Influence of Gasoline-Methanol Mixtures in a Two-Stroke Engine
Department of Production and Management Engineering
Democritus University of Thrace, Xanthi
Abstract: One of the alternative fuels that are used is methanol. Methanol
(CH3OH) is an alcohol that is produced from natural gas, biomass, coal and
also municipal solid wastes and sewage. It is quite corrosive and poisonous
and has lower volatility compared to gasoline, which means that is not
instantly flammable. Usually methanol is used as a gasoline-blending compound,
but it can be used directly as an automobile fuel with some modifications of
the automobile engine.
This paper refers to the use of gasoline-methanol mixtures in a two-stroke
small engine. The mixtures that were used are: gasoline, gasoline-10%methanol
20%methanol, gasoline-30%methanol, without any regulation of the engine
relatively to the air/fuel ratio, maintaining the original adjustment that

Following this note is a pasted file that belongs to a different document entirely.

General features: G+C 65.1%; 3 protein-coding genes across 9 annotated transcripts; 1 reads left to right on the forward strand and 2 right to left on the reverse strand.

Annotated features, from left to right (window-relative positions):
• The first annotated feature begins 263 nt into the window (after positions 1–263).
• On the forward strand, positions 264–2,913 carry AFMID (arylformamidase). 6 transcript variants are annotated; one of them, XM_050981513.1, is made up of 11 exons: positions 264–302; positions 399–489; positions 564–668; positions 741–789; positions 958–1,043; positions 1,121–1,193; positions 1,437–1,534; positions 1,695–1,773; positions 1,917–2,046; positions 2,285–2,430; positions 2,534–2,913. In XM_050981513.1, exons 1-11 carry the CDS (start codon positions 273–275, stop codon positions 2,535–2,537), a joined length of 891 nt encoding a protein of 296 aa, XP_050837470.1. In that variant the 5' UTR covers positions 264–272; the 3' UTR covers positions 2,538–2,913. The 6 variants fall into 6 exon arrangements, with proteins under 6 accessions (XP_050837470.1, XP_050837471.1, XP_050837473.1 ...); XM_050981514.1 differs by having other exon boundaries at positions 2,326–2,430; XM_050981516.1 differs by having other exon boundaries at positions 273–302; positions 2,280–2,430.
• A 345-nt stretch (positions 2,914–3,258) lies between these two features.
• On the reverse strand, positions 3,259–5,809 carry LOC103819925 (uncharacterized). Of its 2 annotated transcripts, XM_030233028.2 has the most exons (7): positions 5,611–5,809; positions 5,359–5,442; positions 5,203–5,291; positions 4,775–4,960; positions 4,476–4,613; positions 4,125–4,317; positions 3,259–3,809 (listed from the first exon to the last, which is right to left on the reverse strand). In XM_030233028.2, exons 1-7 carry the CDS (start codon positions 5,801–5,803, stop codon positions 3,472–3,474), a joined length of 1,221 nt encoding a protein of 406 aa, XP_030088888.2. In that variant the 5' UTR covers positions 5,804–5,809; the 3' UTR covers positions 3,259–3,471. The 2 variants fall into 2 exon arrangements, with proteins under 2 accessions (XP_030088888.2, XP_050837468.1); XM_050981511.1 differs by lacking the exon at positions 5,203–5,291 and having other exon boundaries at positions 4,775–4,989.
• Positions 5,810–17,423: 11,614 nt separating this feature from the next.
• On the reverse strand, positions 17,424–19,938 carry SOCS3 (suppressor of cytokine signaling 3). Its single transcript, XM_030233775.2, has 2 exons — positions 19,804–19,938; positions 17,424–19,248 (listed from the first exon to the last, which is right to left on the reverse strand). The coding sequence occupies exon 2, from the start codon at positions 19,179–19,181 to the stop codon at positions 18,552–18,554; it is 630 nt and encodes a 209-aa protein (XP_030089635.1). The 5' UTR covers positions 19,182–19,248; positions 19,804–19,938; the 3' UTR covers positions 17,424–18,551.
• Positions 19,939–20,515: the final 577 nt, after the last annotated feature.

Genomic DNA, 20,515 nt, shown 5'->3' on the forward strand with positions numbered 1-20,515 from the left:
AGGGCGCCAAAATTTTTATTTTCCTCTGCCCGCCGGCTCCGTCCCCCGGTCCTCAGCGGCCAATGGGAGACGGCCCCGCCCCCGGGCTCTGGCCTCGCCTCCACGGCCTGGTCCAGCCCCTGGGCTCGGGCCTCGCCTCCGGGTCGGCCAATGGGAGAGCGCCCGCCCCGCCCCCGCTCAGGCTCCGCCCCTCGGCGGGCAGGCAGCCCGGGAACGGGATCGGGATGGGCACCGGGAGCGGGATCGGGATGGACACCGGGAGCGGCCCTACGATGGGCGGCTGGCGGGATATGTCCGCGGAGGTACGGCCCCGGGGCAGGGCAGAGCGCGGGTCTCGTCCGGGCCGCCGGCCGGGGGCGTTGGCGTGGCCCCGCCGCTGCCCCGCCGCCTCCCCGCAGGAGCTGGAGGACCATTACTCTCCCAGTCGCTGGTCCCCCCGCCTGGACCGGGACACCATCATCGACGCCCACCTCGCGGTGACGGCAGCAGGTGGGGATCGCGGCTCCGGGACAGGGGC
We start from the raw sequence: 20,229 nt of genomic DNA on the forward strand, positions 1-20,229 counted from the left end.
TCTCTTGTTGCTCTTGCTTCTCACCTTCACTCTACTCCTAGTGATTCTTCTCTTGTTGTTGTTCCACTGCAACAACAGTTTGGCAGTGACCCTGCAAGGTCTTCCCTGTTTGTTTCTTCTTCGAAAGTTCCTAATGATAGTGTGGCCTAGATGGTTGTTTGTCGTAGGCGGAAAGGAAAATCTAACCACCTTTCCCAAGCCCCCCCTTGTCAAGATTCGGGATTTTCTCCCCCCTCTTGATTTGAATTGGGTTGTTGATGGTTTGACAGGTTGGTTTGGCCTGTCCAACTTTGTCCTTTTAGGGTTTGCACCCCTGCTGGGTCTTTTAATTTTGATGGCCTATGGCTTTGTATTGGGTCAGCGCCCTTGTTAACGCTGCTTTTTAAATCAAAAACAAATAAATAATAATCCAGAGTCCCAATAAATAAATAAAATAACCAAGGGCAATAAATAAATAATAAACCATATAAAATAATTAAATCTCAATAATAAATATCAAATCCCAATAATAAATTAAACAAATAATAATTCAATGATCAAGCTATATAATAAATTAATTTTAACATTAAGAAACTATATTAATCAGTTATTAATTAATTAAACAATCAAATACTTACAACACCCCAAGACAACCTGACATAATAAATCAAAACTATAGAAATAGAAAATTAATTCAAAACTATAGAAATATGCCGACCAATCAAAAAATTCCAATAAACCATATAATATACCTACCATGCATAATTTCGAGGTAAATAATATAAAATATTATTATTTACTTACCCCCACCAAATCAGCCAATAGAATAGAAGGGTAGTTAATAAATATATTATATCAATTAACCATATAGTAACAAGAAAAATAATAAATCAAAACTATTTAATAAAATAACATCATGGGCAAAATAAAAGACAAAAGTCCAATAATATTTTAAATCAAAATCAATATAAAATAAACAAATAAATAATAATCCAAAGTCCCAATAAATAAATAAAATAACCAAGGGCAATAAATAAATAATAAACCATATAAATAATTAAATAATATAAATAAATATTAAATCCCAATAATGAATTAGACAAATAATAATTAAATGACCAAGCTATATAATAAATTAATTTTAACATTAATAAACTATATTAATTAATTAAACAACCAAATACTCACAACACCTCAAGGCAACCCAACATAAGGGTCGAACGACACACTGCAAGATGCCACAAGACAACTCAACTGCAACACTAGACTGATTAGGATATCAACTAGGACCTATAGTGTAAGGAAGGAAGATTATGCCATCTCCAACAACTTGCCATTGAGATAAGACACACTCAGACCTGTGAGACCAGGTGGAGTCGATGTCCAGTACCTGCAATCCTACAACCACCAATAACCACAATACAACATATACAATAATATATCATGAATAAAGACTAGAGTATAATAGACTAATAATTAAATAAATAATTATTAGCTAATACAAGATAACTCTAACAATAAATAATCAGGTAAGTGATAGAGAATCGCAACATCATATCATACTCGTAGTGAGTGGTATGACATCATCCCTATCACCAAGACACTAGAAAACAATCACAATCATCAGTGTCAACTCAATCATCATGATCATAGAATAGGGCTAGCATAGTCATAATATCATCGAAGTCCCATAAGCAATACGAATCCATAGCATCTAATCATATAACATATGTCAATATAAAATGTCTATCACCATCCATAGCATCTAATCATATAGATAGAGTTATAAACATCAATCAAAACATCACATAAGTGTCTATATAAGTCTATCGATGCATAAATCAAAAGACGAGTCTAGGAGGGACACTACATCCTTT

concerned gasoline was maintained. An important reduction of emission(CO, HC)
was noted while the percentage of the methanol was increased. During the tests
the fuel consumption was recorded for every mixture separately. It was
observed a small increase of consumption when the percentage of methanol in
the fuel was increased.
Brief biography of the speaker:
Born in: Athens, Greece
-Mechanical Engineer, Ph.D. (Democitus University of Thrace-Greece),
Assoc. Professor on University of Thrace-Greece
-Member of Technical Chamber of Greece
-Member of Electrical and Mechanical Engineering Association
-Member of Combustion Institute of Greece
I took part in many research programs, which referred to biofuels, gas
emissions, antipollution technology.
Biofuels and their use in internal combustion engines, power variation from
the use of biofuels, gas emissions and mechanical damages.